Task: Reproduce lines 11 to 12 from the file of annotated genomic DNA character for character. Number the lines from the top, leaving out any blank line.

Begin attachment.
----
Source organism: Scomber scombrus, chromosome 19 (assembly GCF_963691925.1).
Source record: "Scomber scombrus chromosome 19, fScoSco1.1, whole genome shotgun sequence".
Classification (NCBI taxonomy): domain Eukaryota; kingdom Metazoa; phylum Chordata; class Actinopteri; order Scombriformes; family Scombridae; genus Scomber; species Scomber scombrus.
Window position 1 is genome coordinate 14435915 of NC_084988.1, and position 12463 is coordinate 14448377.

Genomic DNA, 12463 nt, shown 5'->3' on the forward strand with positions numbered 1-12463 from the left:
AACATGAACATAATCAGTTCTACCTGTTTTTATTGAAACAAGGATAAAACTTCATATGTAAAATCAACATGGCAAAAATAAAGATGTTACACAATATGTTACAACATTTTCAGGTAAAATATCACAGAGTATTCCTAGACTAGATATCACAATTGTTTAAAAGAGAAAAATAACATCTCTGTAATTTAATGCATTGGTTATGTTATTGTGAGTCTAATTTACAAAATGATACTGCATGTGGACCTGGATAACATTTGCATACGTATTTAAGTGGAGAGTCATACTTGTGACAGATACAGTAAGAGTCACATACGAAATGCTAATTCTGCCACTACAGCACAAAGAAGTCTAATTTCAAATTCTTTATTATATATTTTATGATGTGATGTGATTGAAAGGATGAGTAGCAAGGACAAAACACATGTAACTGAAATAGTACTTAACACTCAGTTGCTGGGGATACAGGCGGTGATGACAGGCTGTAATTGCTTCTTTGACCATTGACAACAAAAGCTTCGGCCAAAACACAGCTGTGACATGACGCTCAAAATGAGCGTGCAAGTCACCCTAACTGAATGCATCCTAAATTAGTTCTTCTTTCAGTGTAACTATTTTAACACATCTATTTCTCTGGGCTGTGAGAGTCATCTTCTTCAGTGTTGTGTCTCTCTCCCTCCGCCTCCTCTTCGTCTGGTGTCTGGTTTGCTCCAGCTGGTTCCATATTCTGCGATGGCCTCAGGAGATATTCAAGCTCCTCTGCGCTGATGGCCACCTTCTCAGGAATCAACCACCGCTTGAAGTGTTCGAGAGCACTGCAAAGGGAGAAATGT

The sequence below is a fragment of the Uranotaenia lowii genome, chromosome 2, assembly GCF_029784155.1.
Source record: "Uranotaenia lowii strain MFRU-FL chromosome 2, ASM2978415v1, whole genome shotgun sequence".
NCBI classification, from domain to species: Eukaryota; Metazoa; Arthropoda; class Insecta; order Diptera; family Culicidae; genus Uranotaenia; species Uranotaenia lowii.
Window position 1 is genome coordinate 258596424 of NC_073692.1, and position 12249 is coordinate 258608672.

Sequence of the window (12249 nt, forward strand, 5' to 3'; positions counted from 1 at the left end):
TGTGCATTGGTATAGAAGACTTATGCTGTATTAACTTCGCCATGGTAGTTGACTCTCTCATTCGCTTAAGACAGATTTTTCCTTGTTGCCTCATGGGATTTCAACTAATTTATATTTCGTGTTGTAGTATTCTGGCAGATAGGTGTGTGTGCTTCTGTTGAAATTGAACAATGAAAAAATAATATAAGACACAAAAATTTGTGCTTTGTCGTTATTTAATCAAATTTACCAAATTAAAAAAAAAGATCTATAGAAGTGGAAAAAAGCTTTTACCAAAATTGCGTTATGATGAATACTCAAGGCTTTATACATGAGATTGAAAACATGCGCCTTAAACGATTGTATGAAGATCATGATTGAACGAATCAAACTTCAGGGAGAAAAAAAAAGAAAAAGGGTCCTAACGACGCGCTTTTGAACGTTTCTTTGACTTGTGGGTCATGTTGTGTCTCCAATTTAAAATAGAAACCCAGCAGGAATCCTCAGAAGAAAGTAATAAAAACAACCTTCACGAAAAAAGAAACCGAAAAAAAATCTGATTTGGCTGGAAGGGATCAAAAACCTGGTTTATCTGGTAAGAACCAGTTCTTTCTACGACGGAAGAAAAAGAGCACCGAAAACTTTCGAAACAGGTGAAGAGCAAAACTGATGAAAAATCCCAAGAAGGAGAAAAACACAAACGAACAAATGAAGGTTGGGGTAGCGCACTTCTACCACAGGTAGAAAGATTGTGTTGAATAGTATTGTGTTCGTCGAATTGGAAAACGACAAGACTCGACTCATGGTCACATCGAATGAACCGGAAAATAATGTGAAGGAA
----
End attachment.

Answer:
Sequence of the window (12249 nt, forward strand, 5' to 3'; positions counted from 1 at the left end):
TGTGCATTGGTATAGAAGACTTATGCTGTATTAACTTCGCCATGGTAGTTGACTCTCTCATTCGCTTAAGACAGATTTTTCCTTGTTGCCTCATGGGATTTCAACTAATTTATATTTCGTGTTGTAGTATTCTGGCAGATAGGTGTGTGTGCTTCTGTTGAAATTGAACAATGAAAAAATAATATAAGACACAAAAATTTGTGCTTTGTCGTTATTTAATCAAATTTACCAAATTAAAAAAAAAGATCTATAGAAGTGGAAAAAAGCTTTTACCAAAATTGCGTTATGATGAATACTCAAGGCTTTATACATGAGATTGAAAACATGCGCCTTAAACGATTGTATGAAGATCATGATTGAACGAATCAAACTTCAGGGAGAAAAAAAAAGAAAAAGGGTCCTAACGACGCGCTTTTGAACGTTTCTTTGACTTGTGGGTCATGTTGTGTCTCCAATTTAAAATAGAAACCCAGCAGGAATCCTCAGAAGAAAGTAATAAAAACAACCTTCACGAAAAAAGAAACCGAAAAAAAATCTGATTTGGCTGGAAGGGATCAAAAACCTGGTTTATCTGGTAAGAACCAGTTCTTTCTACGACGGAAGAAAAAGAGCACCGAAAACTTTCGAAACAGGTGAAGAGCAAAACTGATGAAAAATCCCAAGAAGGAGAAAAACACAAACGAACAAATGAAGGTTGGGGTAGCGCACTTCTACCACAGGTAGAAAGATTGTGTTGAATAGTATTGTGTTCGTCGAATTGGAAAACGACAAGACTCGACTCATGGTCACATCGAATGAACCGGAAAATAATGTGAAGGAA